Up to this point, Roy played almost exclusively with local Chicago minor league teams and the U.S. national team. In 1967, he joined the newly established Chicago Spurs of the NPSL. At the time, the Roy was one of only eight U.S. citizens in the league. One of the other U.S. citizens, Bob Gansler, was later a teammate with Roy on the national team and became the future coach of the national team. In his first year with the Spurs, Roy scored 17 goals, assisted 5 others, making him the league's second leading scorer. This led to his selection to Rookie of the Year and NPSL All Star team.
Once again, external soccer events impacted Roy's career. The NPSL merged with the United Soccer Association in December 1967 to form the North American Soccer League. That year, the Spurs also moved to Kansas City. Roy moved with the team and spent one season there. Roy experienced a sophomore slump in 1968, playing 15 games, scoring 6 goals and assisting on 4 others. However, the team played well, losing to the Atlanta Chiefs in the playoff semifinals.
Roy left the Kansas City Spurs in 1971 to join the Saint Louis Stars of the North American Soccer League (NASL) in 1971. In his three seasons with the Stars, he scored 18 goals and assisted on 16 others. In 1972, the team made it to the NASL championship game, losing to the New York Cosmos 2-1.
After retiring from the national team, Roy continued to play professionally for a few more years. In 1975, he moved to his last team, the expansion Chicago Sting. He would play a single season with the Sting, statistically the worst of his career. He scored no goals and made 3 assists in 14 games. He retired from playing at the end of the season.
Roy enjoyed relative success with the national team in 1968. He played eight games, scoring six goals. In those eight games, the national team went 4-3-1. More significantly, four of those games were qualifying matches for the 1970 FIFA World Cup. In those three games, the U.S. went 3-1 with Roy scoring 3 goals. The next year, he played only a single game with the national team, a 2-0 loss to Haiti. That game, combined with a second loss to Haiti a month later spelled the end to yet another U.S. attempt to qualify for a World Cup. Roy would not play for the national team again until it began playing qualification games for the 1974 World Cup.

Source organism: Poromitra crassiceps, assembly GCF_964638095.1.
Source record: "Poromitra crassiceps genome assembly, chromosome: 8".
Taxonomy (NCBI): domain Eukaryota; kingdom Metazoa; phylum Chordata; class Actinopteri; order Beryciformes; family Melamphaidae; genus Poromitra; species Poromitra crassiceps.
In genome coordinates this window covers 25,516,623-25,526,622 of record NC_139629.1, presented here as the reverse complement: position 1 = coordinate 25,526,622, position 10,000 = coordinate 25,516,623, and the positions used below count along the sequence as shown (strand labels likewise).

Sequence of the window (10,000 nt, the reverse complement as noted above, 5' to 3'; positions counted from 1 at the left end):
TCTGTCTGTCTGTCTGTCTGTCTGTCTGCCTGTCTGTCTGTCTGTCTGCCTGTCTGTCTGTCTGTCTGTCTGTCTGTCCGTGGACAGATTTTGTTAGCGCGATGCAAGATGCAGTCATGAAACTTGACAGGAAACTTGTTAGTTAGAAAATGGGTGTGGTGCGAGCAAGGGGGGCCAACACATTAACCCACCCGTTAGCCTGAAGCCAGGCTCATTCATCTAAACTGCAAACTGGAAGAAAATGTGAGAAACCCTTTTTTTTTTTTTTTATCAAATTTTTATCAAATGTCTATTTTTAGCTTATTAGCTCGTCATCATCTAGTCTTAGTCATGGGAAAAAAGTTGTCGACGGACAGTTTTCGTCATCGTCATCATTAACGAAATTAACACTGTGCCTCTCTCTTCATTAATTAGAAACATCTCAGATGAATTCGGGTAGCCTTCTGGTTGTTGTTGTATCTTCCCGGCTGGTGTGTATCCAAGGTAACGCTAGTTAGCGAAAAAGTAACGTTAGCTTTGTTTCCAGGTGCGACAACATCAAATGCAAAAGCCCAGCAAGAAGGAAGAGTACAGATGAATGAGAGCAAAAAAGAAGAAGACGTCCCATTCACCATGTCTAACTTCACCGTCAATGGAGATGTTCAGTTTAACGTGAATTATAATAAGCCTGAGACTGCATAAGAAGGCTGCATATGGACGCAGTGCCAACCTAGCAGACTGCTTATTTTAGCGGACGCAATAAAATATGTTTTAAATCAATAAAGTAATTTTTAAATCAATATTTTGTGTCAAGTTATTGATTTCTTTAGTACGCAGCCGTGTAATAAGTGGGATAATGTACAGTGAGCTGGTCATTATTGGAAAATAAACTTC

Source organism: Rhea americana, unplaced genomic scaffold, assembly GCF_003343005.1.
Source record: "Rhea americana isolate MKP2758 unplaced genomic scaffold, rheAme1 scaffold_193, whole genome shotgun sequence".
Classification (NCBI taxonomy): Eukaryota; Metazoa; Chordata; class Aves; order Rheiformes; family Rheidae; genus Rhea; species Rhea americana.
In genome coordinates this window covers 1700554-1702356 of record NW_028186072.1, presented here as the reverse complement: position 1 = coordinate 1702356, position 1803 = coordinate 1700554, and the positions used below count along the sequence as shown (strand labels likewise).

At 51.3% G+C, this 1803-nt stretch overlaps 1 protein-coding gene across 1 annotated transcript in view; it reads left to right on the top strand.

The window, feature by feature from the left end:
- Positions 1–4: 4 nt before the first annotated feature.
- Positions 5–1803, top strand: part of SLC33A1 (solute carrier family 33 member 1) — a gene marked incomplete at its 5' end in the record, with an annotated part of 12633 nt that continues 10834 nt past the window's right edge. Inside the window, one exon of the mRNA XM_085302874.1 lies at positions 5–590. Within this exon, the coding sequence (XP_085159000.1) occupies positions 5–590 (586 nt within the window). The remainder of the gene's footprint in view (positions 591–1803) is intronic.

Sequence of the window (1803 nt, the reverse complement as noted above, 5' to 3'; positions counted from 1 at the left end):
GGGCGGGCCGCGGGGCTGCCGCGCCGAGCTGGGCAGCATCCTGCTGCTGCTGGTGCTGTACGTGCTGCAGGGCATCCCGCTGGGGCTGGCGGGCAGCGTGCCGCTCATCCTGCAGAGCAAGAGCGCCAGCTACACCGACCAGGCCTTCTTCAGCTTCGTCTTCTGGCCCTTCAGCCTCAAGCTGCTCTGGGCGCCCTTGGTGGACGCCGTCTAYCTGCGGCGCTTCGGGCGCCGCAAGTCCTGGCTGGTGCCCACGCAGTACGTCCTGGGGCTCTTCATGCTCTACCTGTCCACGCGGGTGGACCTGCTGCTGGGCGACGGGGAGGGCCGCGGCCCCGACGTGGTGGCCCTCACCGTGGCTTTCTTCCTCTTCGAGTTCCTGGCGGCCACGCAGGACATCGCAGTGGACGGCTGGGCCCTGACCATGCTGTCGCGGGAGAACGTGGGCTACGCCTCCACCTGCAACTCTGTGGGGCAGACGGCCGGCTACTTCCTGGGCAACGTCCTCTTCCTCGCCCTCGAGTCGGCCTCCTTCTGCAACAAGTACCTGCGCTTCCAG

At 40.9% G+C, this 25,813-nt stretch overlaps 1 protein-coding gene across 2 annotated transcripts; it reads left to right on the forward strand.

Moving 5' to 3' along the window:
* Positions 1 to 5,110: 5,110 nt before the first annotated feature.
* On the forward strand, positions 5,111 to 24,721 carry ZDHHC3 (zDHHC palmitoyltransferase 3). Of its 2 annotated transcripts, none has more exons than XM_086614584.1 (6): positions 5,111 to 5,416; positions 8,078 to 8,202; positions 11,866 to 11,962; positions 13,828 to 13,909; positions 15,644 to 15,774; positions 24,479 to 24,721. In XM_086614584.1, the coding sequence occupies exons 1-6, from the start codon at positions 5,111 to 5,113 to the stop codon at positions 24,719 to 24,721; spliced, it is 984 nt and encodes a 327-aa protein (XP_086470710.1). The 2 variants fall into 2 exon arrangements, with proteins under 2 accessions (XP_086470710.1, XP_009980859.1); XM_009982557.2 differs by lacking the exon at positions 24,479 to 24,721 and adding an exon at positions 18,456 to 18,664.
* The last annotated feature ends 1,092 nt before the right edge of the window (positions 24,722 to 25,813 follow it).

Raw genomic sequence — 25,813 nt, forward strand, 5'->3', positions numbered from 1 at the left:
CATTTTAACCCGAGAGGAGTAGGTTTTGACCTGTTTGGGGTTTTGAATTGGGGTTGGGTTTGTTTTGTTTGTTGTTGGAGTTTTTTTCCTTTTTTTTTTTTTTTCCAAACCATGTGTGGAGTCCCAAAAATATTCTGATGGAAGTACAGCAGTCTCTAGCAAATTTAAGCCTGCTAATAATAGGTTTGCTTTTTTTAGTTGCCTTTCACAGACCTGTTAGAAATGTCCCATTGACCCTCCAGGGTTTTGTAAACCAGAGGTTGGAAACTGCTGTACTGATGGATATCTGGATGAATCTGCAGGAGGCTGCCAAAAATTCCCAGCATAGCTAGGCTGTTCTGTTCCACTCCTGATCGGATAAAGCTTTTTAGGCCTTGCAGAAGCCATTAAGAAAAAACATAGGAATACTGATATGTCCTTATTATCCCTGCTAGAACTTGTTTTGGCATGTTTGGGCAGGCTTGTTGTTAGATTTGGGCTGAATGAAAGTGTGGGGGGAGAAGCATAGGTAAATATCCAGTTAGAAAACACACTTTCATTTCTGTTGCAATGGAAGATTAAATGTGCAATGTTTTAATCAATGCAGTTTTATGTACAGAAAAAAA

In 1972, Roy played four games with the national team, all 1974 World Cup qualifying matches. The U.S. went 0-3-1, failing to reach yet another World Cup. Despite the team's dismal showing, Roy scored in three consecutive games, giving him a record six goals in World Cup qualifying matches. The next player to score in three consecutive matches did not come until Cobi Jones did it in 2000. Roy’s record of six goals in world cup qualifying matches lasted until Earnie Stewart scored his seventh qualifying goal in 2001.
Roy played five more games with the national team, all in 1973. That year, he scored once, ending his national team career with 20 games and 10 goals, one of the best scoring rates by any national team member over a sustained career.
Roy's Sting did not do well in its first season indoors. Things improved during the 1982–1983 indoor season. While the NASL did not hold an indoor season the next winter, the Sting played in the MISL where it finished third in the Eastern Division. Roy and the Sting improved again during the 1983–1984 indoor season, again with the NASL. They finished second in the standings and lost to the New York Cosmos in the playoff semifinals.
The summer of 1984 saw Roy coach the Sting to its second NASL outdoor title. This would also be the last NASL championship as the league folded that fall. With the demise of the NASL, the Sting became a full time member of the MISL.
Roy coached the Sting for two more seasons. The team lost to the Cleveland Force in the 1985 quarterfinals but missed the playoffs in 1986, finishing with a 23-25 record. Roy ending his tenure with the Sting on December 23, 1986.
During his time with the Sting, Roy did more than win two championships. He had an impact which went beyond the team when he coached the former Dutch National Team Head Coach Dick Advocaat and United States women's national soccer team Greg Ryan. Ryan later credited Roy with being a strong influence on his development as a player and coach. Ryan said, “The thing that defined Willy was, he was one of the most intense competitors as a player and that carried over to his coaching. He was so intense and so determined that he brought that quality out in his players. If he mentioned people who went on to bigger and better things, it was because they learned to work so hard and give so much.”
In 1985, Roy became the men's soccer coach at Northern Illinois University. In 1990, the Huskies had the Mid-Continent Conference's best record and Roy was selected as the Mid-Con's Coach of the Year.
On February 18, 2003, the school announced that it was not renewing Roy's contract after the Huskies had three consecutive losing seasons. He finished his career coaching the team with a 142-131-22 record and two conference championships. During his time with the team, it was known for the high academic standards Roy set for his players. Although his last season with the team saw a dismal 4-13-1, the Huskies ranked in the Division-I Academic top 20.
He currently owns and runs the Willy Roy Soccer Dome, an indoor soccer arena in Chicago, and the Dolton Bowl, a bowling alley next door. Now in his sixties, he continues to play in an over-30 league at the Soccer Dome.
In 1979, he wrote the book Coaching Winning Soccer.